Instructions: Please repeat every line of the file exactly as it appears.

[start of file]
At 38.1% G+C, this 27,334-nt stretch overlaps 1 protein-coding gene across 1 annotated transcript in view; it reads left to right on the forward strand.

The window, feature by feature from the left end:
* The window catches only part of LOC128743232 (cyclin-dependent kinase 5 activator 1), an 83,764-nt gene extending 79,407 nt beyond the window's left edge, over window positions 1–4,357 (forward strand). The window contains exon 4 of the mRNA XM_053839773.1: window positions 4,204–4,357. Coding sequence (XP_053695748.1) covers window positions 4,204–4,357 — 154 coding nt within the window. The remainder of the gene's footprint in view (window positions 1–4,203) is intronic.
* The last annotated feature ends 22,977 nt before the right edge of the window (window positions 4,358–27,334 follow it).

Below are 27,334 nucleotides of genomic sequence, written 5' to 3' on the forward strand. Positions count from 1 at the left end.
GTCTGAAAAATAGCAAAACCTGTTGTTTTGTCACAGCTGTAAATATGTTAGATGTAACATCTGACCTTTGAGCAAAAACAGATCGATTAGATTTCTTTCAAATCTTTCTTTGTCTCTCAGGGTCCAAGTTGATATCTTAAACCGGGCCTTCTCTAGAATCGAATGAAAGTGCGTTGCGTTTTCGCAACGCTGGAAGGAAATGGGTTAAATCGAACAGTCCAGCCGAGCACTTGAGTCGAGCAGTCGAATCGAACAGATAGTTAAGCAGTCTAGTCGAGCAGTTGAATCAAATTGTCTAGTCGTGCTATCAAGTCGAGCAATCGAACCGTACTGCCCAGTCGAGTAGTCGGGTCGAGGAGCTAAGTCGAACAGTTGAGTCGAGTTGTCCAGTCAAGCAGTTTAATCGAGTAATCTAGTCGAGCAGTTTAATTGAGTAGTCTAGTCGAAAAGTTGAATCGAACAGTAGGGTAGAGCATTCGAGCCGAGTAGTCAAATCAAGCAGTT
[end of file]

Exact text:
At 38.1% G+C, this 27,334-nt stretch overlaps 1 protein-coding gene across 1 annotated transcript in view; it reads left to right on the forward strand.

The window, feature by feature from the left end:
* The window catches only part of LOC128743232 (cyclin-dependent kinase 5 activator 1), an 83,764-nt gene extending 79,407 nt beyond the window's left edge, over window positions 1–4,357 (forward strand). The window contains exon 4 of the mRNA XM_053839773.1: window positions 4,204–4,357. Coding sequence (XP_053695748.1) covers window positions 4,204–4,357 — 154 coding nt within the window. The remainder of the gene's footprint in view (window positions 1–4,203) is intronic.
* The last annotated feature ends 22,977 nt before the right edge of the window (window positions 4,358–27,334 follow it).

Below are 27,334 nucleotides of genomic sequence, written 5' to 3' on the forward strand. Positions count from 1 at the left end.
GTCTGAAAAATAGCAAAACCTGTTGTTTTGTCACAGCTGTAAATATGTTAGATGTAACATCTGACCTTTGAGCAAAAACAGATCGATTAGATTTCTTTCAAATCTTTCTTTGTCTCTCAGGGTCCAAGTTGATATCTTAAACCGGGCCTTCTCTAGAATCGAATGAAAGTGCGTTGCGTTTTCGCAACGCTGGAAGGAAATGGGTTAAATCGAACAGTCCAGCCGAGCACTTGAGTCGAGCAGTCGAATCGAACAGATAGTTAAGCAGTCTAGTCGAGCAGTTGAATCAAATTGTCTAGTCGTGCTATCAAGTCGAGCAATCGAACCGTACTGCCCAGTCGAGTAGTCGGGTCGAGGAGCTAAGTCGAACAGTTGAGTCGAGTTGTCCAGTCAAGCAGTTTAATCGAGTAATCTAGTCGAGCAGTTTAATTGAGTAGTCTAGTCGAAAAGTTGAATCGAACAGTAGGGTAGAGCATTCGAGCCGAGTAGTCAAATCAAGCAGTT